Social media is a creative disaster: John Cleese

Award-winning actor, comedian and writer is in Dubai for a show


Ambica Sachin

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Published: Mon 13 Mar 2023, 6:12 PM

Last updated: Thu 16 Mar 2023, 6:17 PM

The advent of AI, some may argue, has made creativity redundant. When you can have a spectacularly scripted verbose piece on just about any subject under the sun, at the click of a button, why waste time lamenting over writer’s block and hitting your head against the proverbial brick wall in search of inspiration?

But John Cleese begs to differ. The 83-year old legendary comedian, actor and writer of Monty Python, Fawlty Towers and the Oscar nominated A Fish Called Wanda, has been scripting thought-provoking and laughter inducing material his entire life.

On March 14, the master story-teller conducted a session on 'Creativity: A Short & Cheerful Guide by John Cleese' at Dubai Lynx. Following on from that he will be hosting 'An Evening with the late John Cleese' on March 18 at Dubai Opera, where 'the world's funniest man' is set to share hilarious and silly highlights from his life and career.

Having made his mark as a member of the legendary Monty Python Troupe in the 1960s, the comedian was in the news recently for his plans to revive the popular 1970s sitcom Fawlty Towers alongside his daughter Camilla Cleese. Often referred to as one of the greatest British sitcoms ever, Fawlty Towers, was sadly off bounds during our recent interview with the intrepid British comedian.

You are tagged as the ‘world’s funniest person’. Is it a burden to walk into a room full of people who expect you to be funny from the word go or do you just roll with it now?

The nice thing about doing stage shows is that people don’t buy tickets if they don’t like you, so you are guaranteed a warm reception which always helps to relax a performer.

In your book, Creativity: A short and cheerful guide, you say it is a learnable, improvable skill. In your professional life, when you feel like you’ve hit a brick wall, what is the one practice that helps you?

I am not sure that creativity itself is learnable, but we can learn how to create the relaxed circumstances in which we will become more creative. I have found that when my humorous writing is not flowing well and I become upset about it, it makes things worse. You must learn to accept the arid periods as part of the process. Somebody once said ‘You can’t have a new idea until you have got rid of an old one’.

You excelled in sports like cricket and boxing and even academics we are told. Have you ever wondered how your life would have panned out if you, say, focused on boxing?

I did not excel in boxing because I am a coward and no fan of pain. If I had not gone into comedy, I think I would have enjoyed any work with animals or a career in Academic psychology. And I would have liked to have worked in a huge superstore like Harrods.

Not many are perhaps aware that you also boast a law degree from Cambridge. You could have been a lawyer regaling an entire court with your anecdotes. A missed chance?

I think I would have found a legal career too constraining, always worrying what trick the other side are up to. But I think the precise language required is a good training for comedy.

Never have we as a human race needed humour more and never has it been under such strain what with rampant cancel culture and social media trolling. How do we preserve humour amidst such deadly distractions?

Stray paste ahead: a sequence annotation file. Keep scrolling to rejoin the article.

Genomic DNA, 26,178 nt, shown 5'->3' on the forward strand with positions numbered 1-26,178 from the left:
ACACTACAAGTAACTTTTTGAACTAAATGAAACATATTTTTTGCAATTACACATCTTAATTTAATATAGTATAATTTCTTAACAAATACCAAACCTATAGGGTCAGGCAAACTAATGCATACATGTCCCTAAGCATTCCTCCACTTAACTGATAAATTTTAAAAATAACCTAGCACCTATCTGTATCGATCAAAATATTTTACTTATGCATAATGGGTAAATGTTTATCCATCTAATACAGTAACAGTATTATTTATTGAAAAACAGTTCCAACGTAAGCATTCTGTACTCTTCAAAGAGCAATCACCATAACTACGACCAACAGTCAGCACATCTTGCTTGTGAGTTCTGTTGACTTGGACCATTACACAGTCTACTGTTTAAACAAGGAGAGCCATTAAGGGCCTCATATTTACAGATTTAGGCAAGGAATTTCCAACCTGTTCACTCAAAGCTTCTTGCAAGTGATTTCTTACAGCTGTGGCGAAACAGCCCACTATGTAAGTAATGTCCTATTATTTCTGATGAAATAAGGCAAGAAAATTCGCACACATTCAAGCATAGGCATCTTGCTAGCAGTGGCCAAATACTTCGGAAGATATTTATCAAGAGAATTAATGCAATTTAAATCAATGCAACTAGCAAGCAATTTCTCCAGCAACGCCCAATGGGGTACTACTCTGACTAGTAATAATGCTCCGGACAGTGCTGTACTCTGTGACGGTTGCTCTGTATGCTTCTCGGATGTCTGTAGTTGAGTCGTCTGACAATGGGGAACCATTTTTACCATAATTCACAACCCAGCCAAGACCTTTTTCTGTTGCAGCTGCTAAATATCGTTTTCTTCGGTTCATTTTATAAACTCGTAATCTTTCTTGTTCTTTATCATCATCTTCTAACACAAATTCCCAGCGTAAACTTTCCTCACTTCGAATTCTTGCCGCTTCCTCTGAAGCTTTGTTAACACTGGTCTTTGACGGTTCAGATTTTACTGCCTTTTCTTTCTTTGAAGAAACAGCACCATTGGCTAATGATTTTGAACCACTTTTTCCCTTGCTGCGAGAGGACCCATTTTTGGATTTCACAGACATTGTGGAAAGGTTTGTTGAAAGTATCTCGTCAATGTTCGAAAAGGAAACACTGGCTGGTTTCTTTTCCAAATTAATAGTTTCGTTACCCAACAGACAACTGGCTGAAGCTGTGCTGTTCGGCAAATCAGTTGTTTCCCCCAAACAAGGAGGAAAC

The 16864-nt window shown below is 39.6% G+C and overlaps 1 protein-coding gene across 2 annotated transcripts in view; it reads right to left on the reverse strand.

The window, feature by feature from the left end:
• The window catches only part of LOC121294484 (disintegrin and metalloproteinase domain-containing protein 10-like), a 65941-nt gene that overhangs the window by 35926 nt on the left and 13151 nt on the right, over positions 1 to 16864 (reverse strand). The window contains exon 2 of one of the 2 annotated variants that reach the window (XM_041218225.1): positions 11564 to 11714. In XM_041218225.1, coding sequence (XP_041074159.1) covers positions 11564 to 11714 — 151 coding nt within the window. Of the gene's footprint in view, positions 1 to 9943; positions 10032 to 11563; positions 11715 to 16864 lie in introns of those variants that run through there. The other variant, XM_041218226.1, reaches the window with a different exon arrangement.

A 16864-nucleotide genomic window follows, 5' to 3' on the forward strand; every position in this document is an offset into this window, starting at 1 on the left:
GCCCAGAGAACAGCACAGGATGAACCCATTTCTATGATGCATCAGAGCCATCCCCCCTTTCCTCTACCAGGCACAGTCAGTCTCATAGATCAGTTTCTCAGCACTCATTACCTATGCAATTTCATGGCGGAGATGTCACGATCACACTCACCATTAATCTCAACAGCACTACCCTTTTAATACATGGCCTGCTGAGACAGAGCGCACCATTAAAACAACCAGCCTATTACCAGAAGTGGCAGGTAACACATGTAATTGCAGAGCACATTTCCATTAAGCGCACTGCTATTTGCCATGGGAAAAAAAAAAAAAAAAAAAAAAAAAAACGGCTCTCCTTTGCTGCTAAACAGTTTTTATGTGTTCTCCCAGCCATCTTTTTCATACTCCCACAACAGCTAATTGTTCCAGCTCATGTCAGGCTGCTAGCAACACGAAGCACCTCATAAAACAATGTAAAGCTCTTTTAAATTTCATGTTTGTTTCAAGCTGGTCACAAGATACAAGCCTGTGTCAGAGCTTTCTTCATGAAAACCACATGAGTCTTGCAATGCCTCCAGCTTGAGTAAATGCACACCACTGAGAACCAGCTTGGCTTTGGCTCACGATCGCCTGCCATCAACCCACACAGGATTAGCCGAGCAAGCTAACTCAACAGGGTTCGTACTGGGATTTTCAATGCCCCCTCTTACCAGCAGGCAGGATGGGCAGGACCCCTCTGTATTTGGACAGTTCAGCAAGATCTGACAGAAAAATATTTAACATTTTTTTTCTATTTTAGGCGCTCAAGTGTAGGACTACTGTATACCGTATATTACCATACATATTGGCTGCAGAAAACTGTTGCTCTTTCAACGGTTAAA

I agree entirely. I think it’s astonishingly important that people with a sense of humour do not have the material that they like controlled by people without a sense of humour. And we have to stand our ground. There is a great deal of cowardice amongst corporations and academia.

Recently old school comedies by BBC and other channels have come under scrutiny. There is the huge controversy over rewriting Roald Dahl’s works. In our quest to portray a perfect world where diversity and inclusivity are the key ingredients, are we at risk of glossing over human frailties and foibles and portraying everything as ideal?

The answer is Yes! It is very important to understand that all humour is critical. You can’t be funny about perfect human beings. Teasing is absolutely fine provided it’s done with affection. Nasty teasing is not an attempt at humour, it’s an attempt to hurt people and we should discourage it as strongly as we can.

Has social media made your job easier or difficult when you are inundated 24 hours with ideas and opinions and inspiration and comments?

I think social media has made most things worse. The key to creativity is to avoid interruptions, so social media is a creative disaster.

With the looming threat of AI tools taking over our job, including Chat GPT, do you believe there is an urgent need to focus on individual creativity?

I am sceptical about AI. Science is based on measurement, and you can’t properly measure what goes on inside peoples minds so AI can’t properly replace a human brain in the most important ways. The moment that our humanity enters the equation, robots can’t help. Of course, if you believe that efficiency is all important, we can replace you with a robot.

You are quite active on social media - On Twitter you describe yourself as ‘Trainee hermit, & keen Amateur Squirrel Trainer’. We can’t quite picture you sitting in silence though.

This description of myself applied to the Covid period when I was on my own with a squirrel “the only visitor”. I should update it. But I do like to write things for Twitter - just try to create a little clarity in a very crazy world, and to get a laugh now and again.

Catch An Evening With The Late John Cleese on March 18 at Dubai Opera.

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